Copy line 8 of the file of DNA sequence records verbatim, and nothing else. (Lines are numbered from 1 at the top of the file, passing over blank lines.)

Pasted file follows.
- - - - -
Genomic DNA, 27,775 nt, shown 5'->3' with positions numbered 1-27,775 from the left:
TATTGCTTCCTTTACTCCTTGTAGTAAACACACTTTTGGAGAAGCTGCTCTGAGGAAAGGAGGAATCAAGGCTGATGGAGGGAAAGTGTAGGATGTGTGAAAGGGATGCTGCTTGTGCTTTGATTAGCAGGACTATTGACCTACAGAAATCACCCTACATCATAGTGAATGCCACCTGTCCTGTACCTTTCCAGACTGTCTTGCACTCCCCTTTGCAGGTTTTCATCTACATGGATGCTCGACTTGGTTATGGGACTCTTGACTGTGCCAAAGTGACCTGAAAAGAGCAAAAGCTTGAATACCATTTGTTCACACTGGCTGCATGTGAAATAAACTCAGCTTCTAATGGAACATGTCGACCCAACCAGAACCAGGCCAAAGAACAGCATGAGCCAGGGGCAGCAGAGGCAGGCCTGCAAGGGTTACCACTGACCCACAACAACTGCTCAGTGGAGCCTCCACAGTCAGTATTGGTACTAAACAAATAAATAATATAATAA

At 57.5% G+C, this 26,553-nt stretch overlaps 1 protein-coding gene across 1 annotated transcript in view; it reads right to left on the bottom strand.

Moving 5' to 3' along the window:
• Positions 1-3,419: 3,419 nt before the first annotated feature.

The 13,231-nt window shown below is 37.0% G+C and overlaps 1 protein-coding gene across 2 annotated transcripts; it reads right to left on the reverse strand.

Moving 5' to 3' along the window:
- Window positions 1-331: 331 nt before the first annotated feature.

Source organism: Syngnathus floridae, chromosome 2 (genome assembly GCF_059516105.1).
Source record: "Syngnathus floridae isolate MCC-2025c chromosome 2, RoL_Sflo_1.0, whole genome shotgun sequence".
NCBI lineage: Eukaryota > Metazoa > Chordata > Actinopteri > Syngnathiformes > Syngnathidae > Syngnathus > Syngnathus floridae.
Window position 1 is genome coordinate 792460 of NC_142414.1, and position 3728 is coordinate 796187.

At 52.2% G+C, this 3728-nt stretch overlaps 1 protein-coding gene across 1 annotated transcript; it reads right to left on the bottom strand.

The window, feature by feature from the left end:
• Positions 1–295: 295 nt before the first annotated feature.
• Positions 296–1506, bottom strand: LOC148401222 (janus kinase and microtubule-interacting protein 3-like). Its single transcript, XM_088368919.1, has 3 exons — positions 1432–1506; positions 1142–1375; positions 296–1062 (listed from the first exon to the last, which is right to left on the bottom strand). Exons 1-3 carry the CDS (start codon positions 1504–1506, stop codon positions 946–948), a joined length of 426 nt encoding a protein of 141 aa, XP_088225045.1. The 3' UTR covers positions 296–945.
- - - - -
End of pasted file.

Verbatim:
- Window positions 1-331: 331 nt before the first annotated feature.